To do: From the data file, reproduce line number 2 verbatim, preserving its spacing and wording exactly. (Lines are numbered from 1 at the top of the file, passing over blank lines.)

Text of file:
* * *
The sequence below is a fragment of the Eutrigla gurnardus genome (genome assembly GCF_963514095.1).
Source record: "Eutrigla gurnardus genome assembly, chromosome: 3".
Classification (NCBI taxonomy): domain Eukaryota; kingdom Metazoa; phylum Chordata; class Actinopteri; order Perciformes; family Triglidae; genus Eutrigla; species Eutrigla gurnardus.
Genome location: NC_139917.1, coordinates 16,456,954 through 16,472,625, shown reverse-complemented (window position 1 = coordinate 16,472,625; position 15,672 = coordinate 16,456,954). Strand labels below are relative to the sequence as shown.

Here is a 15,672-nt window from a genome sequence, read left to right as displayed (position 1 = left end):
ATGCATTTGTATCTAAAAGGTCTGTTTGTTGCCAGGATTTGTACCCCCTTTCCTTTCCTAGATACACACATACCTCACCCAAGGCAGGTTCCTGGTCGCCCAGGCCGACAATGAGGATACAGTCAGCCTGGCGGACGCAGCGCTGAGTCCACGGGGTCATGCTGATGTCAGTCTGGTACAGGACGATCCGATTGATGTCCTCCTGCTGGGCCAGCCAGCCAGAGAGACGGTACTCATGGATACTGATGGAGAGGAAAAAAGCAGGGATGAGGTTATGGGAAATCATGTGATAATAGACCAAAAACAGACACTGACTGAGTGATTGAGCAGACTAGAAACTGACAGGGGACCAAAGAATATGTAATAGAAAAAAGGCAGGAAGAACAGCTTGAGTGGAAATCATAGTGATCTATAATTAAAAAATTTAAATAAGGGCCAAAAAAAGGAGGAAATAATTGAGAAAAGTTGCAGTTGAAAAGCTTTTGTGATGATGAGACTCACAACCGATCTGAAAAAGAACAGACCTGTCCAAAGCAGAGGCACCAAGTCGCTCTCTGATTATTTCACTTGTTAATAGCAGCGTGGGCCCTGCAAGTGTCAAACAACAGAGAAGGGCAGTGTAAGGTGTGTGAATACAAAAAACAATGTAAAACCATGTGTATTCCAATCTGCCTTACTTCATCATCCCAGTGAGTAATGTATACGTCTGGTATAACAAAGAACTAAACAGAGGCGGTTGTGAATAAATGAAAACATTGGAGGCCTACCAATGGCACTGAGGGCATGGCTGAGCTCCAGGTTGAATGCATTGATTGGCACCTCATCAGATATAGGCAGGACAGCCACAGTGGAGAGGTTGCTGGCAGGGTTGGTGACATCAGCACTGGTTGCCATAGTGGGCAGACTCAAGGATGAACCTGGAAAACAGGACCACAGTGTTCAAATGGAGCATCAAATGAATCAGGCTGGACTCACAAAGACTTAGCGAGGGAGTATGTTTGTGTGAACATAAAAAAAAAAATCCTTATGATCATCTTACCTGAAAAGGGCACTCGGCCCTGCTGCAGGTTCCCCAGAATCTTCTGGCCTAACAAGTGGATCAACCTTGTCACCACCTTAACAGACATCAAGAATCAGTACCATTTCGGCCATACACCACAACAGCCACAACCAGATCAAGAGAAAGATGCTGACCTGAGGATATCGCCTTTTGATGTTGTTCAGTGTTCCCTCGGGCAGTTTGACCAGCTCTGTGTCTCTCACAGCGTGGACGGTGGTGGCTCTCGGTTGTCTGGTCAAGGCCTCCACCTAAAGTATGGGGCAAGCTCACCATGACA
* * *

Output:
Source record: "Eutrigla gurnardus genome assembly, chromosome: 3".